I have been a fan of Leonard’s since I was a young teen pining away for poets instead of rock stars. Canadians were cool in a European meets American way. Leonard Cohen and Joni Mitchell were my heroes then because they were multi-faceted artists, painters, poets, AND songwriters at a time when that was not even a thing yet. He is my kind of bad boy in his dark, sexy, funny, smart, take-no-prisoners narcissist way. All that said, this newest biography leaves no stone unturned. It’s the conversation you want to have about a beloved with all its truth and grit. The book reveals not only his tortured poetic soul, but his real financial struggle to make it as a songwriter even though he was a completely untrained musician. You can forgive his transgressions because you want to know why…why he is how he is… what makes a guy like this tick. The book takes you on his long artistic and personal journey from Montreal to New York, London, the Greek island of Hydra, Nashville, LA. You have a back-stage pass to become witness to The Newport Folk Festival, the clubs in Greenwich Village and the concerts from the Isle of Wight to Japan. He was often high but always brilliant, never disappointing when it came to his “words” and simple but elegant style. He did not try to fit in with the Beats or the Hippies. He was impeccably dressed, more like a professor than a rock star. He held nothing back, especially not his appetite for women and his passion for being a truly great poet. From his start as upper-class Jewish child growing up in Montreal to his deep dive into sex, drugs, and rock-and-roll during the sixties with other luminaries like Joni, Dylan, Hendrix, Joplin, Leonard Cohen was and still is the real deal.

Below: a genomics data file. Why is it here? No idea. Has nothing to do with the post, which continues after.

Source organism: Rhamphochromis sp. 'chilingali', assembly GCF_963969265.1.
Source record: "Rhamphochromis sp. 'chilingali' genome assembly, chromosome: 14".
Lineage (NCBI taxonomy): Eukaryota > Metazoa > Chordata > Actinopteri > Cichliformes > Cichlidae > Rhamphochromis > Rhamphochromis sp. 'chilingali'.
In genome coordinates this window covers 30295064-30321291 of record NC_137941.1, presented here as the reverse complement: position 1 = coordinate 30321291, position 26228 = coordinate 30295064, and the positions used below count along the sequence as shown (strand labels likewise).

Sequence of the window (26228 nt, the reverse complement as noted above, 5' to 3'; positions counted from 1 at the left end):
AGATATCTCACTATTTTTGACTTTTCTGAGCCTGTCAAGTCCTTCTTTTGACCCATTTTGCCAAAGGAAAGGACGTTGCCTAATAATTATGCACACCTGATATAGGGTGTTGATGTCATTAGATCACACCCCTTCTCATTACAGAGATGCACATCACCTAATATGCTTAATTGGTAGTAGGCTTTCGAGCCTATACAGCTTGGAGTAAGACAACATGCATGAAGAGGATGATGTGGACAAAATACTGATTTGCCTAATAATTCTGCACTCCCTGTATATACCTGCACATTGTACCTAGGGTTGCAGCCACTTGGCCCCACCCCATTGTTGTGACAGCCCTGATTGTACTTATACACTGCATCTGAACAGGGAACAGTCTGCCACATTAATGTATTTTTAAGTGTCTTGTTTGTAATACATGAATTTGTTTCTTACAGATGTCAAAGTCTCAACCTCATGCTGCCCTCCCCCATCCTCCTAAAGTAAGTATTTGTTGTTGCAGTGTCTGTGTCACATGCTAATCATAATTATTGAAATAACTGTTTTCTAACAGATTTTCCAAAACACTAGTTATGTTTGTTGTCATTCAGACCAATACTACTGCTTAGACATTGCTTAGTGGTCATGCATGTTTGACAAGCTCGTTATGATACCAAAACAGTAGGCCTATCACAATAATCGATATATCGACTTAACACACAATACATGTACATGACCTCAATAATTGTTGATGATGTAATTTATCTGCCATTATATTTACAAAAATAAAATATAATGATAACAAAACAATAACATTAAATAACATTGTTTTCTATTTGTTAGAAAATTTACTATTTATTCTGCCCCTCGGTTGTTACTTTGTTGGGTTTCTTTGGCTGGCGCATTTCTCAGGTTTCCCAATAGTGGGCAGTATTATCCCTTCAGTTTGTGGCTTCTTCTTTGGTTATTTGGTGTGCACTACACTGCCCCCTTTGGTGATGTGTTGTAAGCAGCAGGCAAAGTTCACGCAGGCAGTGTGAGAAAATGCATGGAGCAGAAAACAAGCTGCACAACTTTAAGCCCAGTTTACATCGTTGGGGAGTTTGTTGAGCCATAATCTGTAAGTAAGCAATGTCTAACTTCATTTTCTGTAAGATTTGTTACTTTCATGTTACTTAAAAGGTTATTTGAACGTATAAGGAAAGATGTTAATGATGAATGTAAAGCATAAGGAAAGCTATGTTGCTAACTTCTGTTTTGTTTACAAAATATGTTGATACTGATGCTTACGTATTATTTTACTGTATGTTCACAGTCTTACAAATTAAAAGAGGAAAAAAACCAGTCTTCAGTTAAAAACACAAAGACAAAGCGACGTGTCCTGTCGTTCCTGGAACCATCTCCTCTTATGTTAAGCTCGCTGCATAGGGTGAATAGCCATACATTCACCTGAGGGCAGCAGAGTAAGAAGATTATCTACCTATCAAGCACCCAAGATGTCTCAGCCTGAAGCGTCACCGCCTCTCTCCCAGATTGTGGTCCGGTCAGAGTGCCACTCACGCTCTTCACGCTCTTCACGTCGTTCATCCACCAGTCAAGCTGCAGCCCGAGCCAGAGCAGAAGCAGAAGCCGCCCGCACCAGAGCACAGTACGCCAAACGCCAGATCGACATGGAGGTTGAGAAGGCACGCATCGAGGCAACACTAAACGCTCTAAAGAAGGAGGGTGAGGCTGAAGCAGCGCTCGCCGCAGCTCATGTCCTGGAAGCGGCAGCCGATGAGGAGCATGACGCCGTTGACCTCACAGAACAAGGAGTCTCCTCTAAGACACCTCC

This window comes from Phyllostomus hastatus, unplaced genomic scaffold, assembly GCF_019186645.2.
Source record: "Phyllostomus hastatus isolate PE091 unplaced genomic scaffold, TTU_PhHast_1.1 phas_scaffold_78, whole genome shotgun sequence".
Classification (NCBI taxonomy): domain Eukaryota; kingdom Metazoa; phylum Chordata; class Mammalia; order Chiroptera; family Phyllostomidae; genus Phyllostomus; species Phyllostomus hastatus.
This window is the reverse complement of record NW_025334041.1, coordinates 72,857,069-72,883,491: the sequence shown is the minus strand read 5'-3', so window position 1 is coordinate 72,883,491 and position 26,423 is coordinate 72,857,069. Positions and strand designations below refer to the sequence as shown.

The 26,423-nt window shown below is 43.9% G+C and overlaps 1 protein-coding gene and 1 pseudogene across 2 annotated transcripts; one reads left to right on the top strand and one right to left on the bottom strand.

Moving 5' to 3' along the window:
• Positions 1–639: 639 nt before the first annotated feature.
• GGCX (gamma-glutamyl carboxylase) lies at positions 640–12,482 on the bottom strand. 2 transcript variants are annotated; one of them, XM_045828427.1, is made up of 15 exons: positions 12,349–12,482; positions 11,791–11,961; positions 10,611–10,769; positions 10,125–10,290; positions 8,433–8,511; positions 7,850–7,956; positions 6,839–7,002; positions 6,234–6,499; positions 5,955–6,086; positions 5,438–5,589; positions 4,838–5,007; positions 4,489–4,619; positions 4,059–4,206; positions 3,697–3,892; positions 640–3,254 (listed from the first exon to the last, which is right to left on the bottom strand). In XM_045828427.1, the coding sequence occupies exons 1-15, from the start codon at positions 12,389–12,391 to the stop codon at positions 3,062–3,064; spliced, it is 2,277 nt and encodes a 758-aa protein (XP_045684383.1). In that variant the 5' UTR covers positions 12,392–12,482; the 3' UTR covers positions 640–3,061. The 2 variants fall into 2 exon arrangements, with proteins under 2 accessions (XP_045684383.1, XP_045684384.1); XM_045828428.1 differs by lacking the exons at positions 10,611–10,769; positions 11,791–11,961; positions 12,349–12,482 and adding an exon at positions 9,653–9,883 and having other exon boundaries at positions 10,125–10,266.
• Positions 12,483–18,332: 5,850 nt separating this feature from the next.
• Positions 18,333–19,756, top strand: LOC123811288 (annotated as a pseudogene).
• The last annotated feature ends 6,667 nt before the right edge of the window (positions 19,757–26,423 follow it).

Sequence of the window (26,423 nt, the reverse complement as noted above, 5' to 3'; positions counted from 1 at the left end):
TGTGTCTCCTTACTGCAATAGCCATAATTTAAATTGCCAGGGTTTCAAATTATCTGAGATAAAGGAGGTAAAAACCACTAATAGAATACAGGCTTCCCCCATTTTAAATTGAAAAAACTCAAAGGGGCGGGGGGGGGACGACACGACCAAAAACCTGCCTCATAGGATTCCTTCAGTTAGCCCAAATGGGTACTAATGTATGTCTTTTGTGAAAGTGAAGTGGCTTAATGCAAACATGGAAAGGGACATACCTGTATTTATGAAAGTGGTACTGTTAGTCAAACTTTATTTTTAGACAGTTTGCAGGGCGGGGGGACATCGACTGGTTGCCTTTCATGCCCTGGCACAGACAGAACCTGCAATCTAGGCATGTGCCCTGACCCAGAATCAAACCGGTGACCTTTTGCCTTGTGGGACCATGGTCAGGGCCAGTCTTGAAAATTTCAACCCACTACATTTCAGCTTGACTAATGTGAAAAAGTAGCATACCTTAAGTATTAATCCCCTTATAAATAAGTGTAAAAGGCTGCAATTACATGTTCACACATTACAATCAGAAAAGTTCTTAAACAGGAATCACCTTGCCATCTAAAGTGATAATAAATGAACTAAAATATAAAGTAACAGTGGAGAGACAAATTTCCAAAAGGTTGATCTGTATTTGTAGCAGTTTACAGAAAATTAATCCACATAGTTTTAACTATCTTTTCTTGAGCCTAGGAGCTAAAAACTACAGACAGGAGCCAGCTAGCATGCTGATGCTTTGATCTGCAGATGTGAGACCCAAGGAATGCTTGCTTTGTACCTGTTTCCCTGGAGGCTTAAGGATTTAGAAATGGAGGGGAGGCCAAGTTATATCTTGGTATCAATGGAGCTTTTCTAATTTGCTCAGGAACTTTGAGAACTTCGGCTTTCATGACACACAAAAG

Just when you think you understand love, you read Rumi. Then you know you haven’t even begun to understand all the facets of loving. This is a book to give away to a friend, a lover, a husband, an older or younger person learning to mine the depths of the heart. In the West we focus mainly on erotic or romantic love, but Rumi illuminates divine and platonic love, making those just as alluring. Rumi makes you see the world in a beautiful way. Coleman Barks brilliantly translates the medieval poet and spiritual genius of Persia ( Afghanistan) for English speaking audiences.
Out beyond ideas of wrongdoing and rightdoing
there is a field. I’ll meet you there.
When the soul lies down in that grass,
the world is too full to talk about.
Rumi from Soul, Heart and Body One Morning
Bossypants by Tina Fey